The Challenges of Managing Complex Networks
Transforming Banks for a Digital Future: The Winners, The Losers, and the Strategies to Beat the Odds
Many CIOs need to upgrade their aging networks, but are struggling to understand and articulate their new requirements given today's increasingly complex IT environment.
By John Lytle
Until recently, telecom services have been largely viewed as a commodity service with buyers choosing and vendors competing mostly on price. Today’s telecom and network environments, however, are far more complex than most executives realize. Traditional voice and data operations have rapidly evolved into highly complex networks that must deliver ubiquitous connectivity and support mobility integration, internal and external collaboration, and multiple forms of conferencing—all while ensuring data integrity and security.
Network requirements are rapidly evolving, but many buyers of network services are behind the curve of change, with large and aging legacy technology estates and increasingly restricted capital available for a refresh, let alone innovation. Clients struggle to articulate their requirements, while service providers generally do a poor job at communicating their strategic capabilities. As a result, both sides need to move beyond the traditional request for proposal (RFP) and contracting models and develop more innovative approaches.
Mobile services consume an ever-increasing portion of technology spend and are the primary driver behind the growing cost and complexity of network services. Bring your own device (BYOD) and wireless data traffic over mobile devices have been growing and are expected to continue to do so. Demand for wired network capacity will continue to grow by 50 to 100 percent a year, driven by the expanding enterprise use of voice and video collaboration, virtualization, and hosted applications.
Clearly, the stakes are high. ISG benchmarks show that up to 35 percent of a multinational enterprise’s IT budget goes to telephony, which breaks down to include voice (5 to 10 percent of the total), video (5 to 10 percent), data (25 to 35 percent), and mobile telephony services (as much as 45 percent). With increased traffic on wired networks and ever-increasing demand from mobile users with new devices to support, the need for additional bandwidth and improved network management should continue unabated, resulting in new challenges for multinational enterprises.
Managing Mobile Technology
One challenge is addressing the dilemma of how to manage mobile technology. Some enterprises opt to reimburse employees for their purchase of mobile devices. This offers greater flexibility and employee satisfaction by allowing individuals to get their favored devices. The downside is additional challenges in managing security, increased internal admin costs, and loss of marketplace leverage. The alternative is to centrally manage mobile services. This approach limits options, but offers the benefits of leveraging scale, garnering discounts, managing applications or securing data stored on the device, and monitoring a growing business cost more closely.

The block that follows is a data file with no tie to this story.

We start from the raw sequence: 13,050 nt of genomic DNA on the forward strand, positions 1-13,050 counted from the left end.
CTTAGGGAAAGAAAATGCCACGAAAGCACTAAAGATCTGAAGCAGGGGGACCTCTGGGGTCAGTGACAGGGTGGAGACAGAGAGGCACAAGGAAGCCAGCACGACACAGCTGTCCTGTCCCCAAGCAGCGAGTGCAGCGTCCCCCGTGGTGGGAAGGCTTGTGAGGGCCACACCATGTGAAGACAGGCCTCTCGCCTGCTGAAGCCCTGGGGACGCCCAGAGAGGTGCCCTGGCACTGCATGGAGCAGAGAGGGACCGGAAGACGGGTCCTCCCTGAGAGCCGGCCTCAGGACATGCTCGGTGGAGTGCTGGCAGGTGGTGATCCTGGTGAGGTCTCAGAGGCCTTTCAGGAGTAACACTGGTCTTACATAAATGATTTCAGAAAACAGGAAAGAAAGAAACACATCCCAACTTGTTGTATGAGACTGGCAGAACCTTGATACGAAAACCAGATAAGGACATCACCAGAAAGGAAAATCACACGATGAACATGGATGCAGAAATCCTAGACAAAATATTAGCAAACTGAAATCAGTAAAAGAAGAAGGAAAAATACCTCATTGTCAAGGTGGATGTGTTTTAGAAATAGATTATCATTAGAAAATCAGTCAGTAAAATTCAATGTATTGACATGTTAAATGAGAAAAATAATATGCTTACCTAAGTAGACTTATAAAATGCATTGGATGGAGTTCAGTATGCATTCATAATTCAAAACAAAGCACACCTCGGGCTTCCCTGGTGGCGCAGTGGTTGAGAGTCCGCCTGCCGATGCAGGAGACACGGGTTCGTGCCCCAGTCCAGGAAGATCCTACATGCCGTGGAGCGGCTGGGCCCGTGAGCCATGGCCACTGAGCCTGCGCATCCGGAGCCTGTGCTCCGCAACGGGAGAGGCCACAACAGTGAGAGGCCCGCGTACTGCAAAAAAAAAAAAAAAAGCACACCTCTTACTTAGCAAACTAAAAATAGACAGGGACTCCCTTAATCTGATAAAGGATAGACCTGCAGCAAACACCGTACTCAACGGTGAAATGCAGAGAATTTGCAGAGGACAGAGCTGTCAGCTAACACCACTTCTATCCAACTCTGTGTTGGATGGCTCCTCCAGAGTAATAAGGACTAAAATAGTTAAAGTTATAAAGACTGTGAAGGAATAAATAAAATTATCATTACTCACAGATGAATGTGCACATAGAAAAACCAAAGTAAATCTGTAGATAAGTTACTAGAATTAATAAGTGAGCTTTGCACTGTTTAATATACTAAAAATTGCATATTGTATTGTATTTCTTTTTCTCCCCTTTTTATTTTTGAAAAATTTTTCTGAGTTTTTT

In choosing their mobile strategy, CIOs need to consider two key factors:
- 1. Corporate culture and strategy. Are you willing to impose choices on Millennials who have strong opinions about their technology? How does that support the long-range plans for business-technology enablement?
- 2. Regulatory and data control issues. Personal and business data will exist on these devices. The question is, How do you separate and secure the devices and data to minimize the legal and regulatory risks to the business and individuals?
Another challenge is that the traditional voice PBX skill-set doesn’t translate well to building, running and integrating a converged voice, video and data network that has to address increasingly complex application and security requirements. Many CIOs don’t understand the capabilities and skill sets needed to manage these complexities, or how to develop them internally, or bring them in from the outside through partners or providers. CIOs who do understand that they have a skills gap face a highly competitive labor market in all geographies, as well as a constant scramble to maintain the right numbers of staff with the right levels of skills.
Network Complexity Keeps Growing
As networks grow in complexity, moreover, true centralized oversight continues to be elusive. Organizations operating in international markets must keep pace with rapid changes in local market costs, capabilities and regulations. The cost of changing a local carrier may be a major consideration due to the potential disruption of day-to-day operations.
A related concern is that many enterprises still have local country procurement practices in place for telecom services, which precludes central commercial, financial and contract management, limiting any ability to leverage global competition for services. Long-range technical and commercial planning is impacted through limited visibility of these relationships, which in turn becomes a risk to large programs such as unified communications and Anything as a Service.
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